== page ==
- Parks Victoria
- NSW National Parks & Wildlife Service
- Queensland Parks & Wildlife Service
- Parks & Wildlife Commission Northern Territory
- Parks & Wildlife Service (Western Australia)
- National Parks & Wildlife Service South Australia
- Tasmania Parks & Wildlife Service
Parks and reserves are a great option to camp in even if they do cost because of the wildlife you can see and are some of the most picturesque camps. While you would not normally see nocturnal wildlife on a hike – camps are ideal for this. A lot of Australian wildlife is nocturnal due to the climate. Treat a park stay like paying for an experience – because it really is worth it! For more tips on seeing wildlife see our post A beginner’s guide to Wild Australia.
Caravan Parks are typically found in most major stops and towns, Australia-wide. These will often include more facilities and easily be found by typing “caravan park near me” into a search engine for everything in range. These campsites will vary in price from $15-$60 per night can depend on:
- Holidays & seasons (summer/dry season more expensive).
- How many people are on one site.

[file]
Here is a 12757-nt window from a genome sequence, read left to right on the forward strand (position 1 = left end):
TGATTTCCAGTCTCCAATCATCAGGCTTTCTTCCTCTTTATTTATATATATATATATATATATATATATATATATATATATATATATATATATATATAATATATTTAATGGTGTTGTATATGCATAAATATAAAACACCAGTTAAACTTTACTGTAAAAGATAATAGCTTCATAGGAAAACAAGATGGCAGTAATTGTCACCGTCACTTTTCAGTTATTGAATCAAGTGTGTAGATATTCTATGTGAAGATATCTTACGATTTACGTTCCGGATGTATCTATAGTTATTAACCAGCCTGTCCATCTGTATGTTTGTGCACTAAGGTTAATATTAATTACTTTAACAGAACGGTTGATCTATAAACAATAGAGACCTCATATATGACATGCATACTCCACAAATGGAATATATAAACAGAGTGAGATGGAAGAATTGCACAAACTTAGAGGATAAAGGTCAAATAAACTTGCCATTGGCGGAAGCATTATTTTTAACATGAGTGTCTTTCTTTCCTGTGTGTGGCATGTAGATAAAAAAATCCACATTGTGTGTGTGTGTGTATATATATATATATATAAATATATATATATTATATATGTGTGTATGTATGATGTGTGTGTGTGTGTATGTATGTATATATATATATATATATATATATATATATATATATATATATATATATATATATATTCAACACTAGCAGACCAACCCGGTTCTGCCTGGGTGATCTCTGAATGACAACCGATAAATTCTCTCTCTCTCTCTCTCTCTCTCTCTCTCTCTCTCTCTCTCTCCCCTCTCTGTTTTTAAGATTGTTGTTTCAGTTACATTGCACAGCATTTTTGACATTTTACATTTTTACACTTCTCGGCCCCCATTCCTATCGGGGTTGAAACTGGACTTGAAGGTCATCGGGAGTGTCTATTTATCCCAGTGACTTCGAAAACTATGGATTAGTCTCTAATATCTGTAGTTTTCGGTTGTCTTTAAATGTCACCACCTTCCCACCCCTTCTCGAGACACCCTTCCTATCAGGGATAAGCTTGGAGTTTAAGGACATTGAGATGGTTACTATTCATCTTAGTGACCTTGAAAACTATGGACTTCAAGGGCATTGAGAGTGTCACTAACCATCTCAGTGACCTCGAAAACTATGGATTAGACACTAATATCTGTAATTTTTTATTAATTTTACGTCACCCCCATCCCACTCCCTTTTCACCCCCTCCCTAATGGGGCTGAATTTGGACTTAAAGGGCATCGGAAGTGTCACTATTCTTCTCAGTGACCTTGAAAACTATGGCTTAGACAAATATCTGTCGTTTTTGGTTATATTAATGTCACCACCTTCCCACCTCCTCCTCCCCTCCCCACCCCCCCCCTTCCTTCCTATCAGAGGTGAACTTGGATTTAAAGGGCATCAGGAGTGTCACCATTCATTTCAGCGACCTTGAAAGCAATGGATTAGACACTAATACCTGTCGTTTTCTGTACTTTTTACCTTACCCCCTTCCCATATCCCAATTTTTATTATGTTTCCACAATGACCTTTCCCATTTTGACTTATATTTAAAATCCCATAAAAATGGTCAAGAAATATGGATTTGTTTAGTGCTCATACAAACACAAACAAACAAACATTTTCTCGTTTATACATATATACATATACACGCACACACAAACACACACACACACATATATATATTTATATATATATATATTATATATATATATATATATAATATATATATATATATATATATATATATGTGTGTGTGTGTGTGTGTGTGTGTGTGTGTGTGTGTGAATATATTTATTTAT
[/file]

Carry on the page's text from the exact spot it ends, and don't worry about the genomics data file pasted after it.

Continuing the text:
- Powered or unpowered site.
- Waterfront or standard site.
- If a town has a high/low demand for accomodation.
While these are more expensive you can expect better facilities, closer locations to towns and shops, camping accomodating to pets and noise curfews to ensure a peaceful sleep. If your camping setup is somewhat inadequate – caravan parks can become important refresh and refuel stops. If you’re interested in a DIY van build or to level up your current build visit The plan that dictates all of the van conversion – the layout!
In parts of Australia, there are simply no free campsites at all and you will have to opt for a paid campsite instead (legally). Some campers (particularly converted vans) have tried to outwit where there are no free camps by “stealth camping”. This is parking up on a quiet street in suburbia appearing to be nothing more than a trade van parked on the street. While it has been done, laws vary state by state and also by council so we recommend a camp where you know you can stay legally and don’t need to sleep with one eye open.
If you plan on bypassing paid campsites, here are places you can also access facilities on the road:
- Gyms, swimming centres, truck stops, shopping centres and tourist information centres – for toilets and showers.
- Public toilets are available for free, Australia-wide. Download “Where is Public Toilet” to see the closest near you.
- Laundromats are in most major towns and are coin and card-operated – for washers and dryers.
- Parks, petrol stations and even some businesses (if you ask politely) have water taps available to fill up for free.